What is the connection between evolution and behavior? What are some examples of human behaviors that have survival value?
Our brains work the way they do because of evolution: Ancestors who behaved in certain ways were more likely to survive and reproduce, passing on the genes that caused them to behave in those ways. So now, many generations later, those genes still survive in us and influence our behavior.
Let’s examine the key categories of human behavior that are the product of evolution.
Kin Selection: Protecting Your Family
Kin selection is a term in evolutionary biology that means potentially sacrificing your own welfare or reproductive success in favor of your relatives’—for example, risking your life by fighting off a home intruder to protect your family. It evolved because, by definition, your relatives share many of your genes, so keeping them alive helps pass those genes on.
Sapolsky says that kin selection explains a great number of human behaviors, but that we can also find countless examples of people going against what kin selection should dictate. For instance, we can read news articles about people killing family members, or millionaires donating incredible amounts of money to strangers.
Sapolsky’s theory is that humans do follow kin selection, but the way we decide who our “kin” are isn’t entirely rational. On the one hand, we can look at total strangers and find similarities to ourselves. On the other hand, we can reject even our closest family members if they, for instance, behave in ways we find unacceptable.
Furthermore, we can be manipulated into feeling more or less related to others. Propaganda can paint groups of people as dangerous and monstrous—barely even human, let alone kin. And, conversely, campaigns emphasizing people’s humanity and similarities to us have been crucial in everything from promoting LGBTQ+ rights to raising funds for cancer research.
Reciprocal Altruism: Helping Each Other
A related phenomenon (no pun intended) is reciprocal altruism—the theory that it’s often advantageous for unrelated individuals to work together. To give a common example, grooming behavior is common among animals that live in groups—any member of the group will groom any other member, because making sure nobody’s carrying fleas or ticks benefits the whole group.
Sapolsky says that human society was founded on reciprocal altruism. Hunter-gatherer societies, the earliest known type of human civilization, relied heavily on nonrelatives working together to keep everyone safe and fed. Therefore, reciprocal altruism is in our genes at least as strongly as kin selection is.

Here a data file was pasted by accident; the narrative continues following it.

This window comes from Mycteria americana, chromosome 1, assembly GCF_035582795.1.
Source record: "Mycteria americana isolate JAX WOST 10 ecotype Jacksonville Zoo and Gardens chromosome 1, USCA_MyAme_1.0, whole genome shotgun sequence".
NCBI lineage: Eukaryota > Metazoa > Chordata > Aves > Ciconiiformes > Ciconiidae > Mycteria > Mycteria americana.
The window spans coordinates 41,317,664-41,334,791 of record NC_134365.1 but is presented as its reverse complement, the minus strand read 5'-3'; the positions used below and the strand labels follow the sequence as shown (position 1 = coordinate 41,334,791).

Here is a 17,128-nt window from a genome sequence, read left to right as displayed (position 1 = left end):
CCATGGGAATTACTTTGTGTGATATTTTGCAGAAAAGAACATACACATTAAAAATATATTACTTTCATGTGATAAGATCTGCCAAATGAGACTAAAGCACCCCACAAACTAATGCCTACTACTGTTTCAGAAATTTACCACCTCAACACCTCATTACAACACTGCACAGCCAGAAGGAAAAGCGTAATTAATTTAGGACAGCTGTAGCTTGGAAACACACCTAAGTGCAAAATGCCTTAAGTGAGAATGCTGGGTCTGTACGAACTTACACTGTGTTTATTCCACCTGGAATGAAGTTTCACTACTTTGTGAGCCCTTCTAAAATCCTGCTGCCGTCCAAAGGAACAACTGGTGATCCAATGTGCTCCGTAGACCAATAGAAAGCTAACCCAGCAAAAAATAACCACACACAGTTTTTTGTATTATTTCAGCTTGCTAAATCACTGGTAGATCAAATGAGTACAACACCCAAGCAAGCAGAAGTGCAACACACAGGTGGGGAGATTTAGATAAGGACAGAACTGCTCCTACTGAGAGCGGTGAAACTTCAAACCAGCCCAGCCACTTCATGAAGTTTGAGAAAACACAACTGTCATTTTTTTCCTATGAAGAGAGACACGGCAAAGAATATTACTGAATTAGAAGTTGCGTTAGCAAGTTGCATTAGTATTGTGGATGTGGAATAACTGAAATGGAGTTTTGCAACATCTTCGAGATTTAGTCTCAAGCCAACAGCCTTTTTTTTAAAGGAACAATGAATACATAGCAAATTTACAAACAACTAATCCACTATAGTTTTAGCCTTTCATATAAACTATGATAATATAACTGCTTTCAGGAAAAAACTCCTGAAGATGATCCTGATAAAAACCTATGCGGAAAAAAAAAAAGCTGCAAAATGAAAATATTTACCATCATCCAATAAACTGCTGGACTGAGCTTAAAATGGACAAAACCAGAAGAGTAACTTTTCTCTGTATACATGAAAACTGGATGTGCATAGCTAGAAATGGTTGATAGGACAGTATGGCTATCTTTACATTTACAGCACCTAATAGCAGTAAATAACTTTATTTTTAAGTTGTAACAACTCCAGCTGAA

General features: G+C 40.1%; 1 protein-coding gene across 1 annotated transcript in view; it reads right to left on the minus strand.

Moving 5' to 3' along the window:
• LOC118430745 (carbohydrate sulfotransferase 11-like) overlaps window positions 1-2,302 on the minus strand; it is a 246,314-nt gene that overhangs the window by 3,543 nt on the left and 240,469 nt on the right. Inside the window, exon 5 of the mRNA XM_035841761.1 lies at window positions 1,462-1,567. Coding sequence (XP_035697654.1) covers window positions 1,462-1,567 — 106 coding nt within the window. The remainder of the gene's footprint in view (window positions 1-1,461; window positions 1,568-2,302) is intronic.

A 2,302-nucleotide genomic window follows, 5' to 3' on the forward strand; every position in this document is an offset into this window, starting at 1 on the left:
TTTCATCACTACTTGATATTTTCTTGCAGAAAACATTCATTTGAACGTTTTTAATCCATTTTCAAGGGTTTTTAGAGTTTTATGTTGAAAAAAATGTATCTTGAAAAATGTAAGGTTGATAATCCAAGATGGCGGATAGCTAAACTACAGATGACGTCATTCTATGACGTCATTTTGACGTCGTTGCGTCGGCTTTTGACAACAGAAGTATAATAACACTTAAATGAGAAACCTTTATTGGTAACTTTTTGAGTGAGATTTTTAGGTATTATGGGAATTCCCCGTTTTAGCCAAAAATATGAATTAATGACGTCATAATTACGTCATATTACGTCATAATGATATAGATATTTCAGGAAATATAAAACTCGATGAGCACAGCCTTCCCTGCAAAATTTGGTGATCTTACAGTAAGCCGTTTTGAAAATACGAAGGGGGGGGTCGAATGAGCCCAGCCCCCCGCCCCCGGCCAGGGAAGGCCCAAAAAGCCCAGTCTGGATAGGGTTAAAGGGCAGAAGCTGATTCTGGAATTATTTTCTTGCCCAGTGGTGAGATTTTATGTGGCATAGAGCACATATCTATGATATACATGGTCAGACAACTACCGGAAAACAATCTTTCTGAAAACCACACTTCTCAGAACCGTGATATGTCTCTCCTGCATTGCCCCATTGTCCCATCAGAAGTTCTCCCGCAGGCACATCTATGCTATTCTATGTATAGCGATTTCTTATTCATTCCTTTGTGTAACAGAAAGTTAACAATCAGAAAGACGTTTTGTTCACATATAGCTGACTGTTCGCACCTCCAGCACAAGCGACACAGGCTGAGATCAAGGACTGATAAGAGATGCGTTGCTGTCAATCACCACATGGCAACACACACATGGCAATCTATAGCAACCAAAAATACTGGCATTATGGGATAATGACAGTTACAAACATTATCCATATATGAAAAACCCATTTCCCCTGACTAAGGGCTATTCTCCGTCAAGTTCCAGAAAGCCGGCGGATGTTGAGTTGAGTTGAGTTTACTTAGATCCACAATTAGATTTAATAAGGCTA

Empathy and Compassion
Finally, empathy (echoing another person’s feelings) and compassion (acting to improve another person’s situation) have their place in our behaviors.
On the surface, empathy and compassion don’t seem to follow the same kind of evolutionary logic as kin selection or reciprocal altruism—we don’t seem to benefit from sharing another’s pain, or from acting to alleviate it. However, Sapolsky says that compassionate acts can (and usually do) have selfish aspects to them: A boost to our reputation, a sense of pride in our actions, or just the pleasant rush of dopamine that comes from doing a good deed.
It’s still not totally clear how empathy and compassion evolved, but it seems obvious that helping others is somehow advantageous. One theory Sapolsky favors is that empathy and compassion go hand-in-hand with our evolving brains and cultures: As we get better at reasoning and rational thought, we realize more and more that helping strangers benefits all of us.
(Shortform note: As a partial counterpoint to Sapolsky, many animals show signs of empathy and compassion toward one another. It’s likely that our evolving brains made us better able to rationalize those feelings, and perhaps to foster them where they wouldn’t otherwise exist, but it’s misleading to say that only species with highly developed brains display empathy.)
(Shortform note: In The Selfish Gene, Richard Dawkins makes the case that the link between evolution and behavior is growing weaker because human behaviors are becoming less genetically driven as we continue to evolve. In particular, he believes that our advanced brains—our consciousness—give us the ability to go against our genetically programmed instructions. For example, our genes should compel us to have as many children as we can feasibly raise, but many people choose not to reproduce at all. However, even Dawkins doesn’t think we’ll ever be totally free of genetic imperatives; if nothing else, we’ll always be driven to keep ourselves alive.)